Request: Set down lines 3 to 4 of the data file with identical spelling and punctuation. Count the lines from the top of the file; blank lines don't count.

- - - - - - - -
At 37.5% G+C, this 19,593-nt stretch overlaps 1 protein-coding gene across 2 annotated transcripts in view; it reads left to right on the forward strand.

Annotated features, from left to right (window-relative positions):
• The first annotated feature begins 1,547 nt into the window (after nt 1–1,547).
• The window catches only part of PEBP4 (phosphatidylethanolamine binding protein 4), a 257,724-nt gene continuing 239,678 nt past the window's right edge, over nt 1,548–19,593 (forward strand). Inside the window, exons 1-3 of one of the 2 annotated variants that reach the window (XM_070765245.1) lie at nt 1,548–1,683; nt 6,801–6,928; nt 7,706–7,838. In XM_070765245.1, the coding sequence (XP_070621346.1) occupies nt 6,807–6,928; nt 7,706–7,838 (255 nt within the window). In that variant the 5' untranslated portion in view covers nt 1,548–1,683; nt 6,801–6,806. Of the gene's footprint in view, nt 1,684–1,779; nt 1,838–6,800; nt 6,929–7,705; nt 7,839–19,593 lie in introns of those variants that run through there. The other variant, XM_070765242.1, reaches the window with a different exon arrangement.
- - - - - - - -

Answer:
• The first annotated feature begins 1,547 nt into the window (after nt 1–1,547).
• The window catches only part of PEBP4 (phosphatidylethanolamine binding protein 4), a 257,724-nt gene continuing 239,678 nt past the window's right edge, over nt 1,548–19,593 (forward strand). Inside the window, exons 1-3 of one of the 2 annotated variants that reach the window (XM_070765245.1) lie at nt 1,548–1,683; nt 6,801–6,928; nt 7,706–7,838. In XM_070765245.1, the coding sequence (XP_070621346.1) occupies nt 6,807–6,928; nt 7,706–7,838 (255 nt within the window). In that variant the 5' untranslated portion in view covers nt 1,548–1,683; nt 6,801–6,806. Of the gene's footprint in view, nt 1,684–1,779; nt 1,838–6,800; nt 6,929–7,705; nt 7,839–19,593 lie in introns of those variants that run through there. The other variant, XM_070765242.1, reaches the window with a different exon arrangement.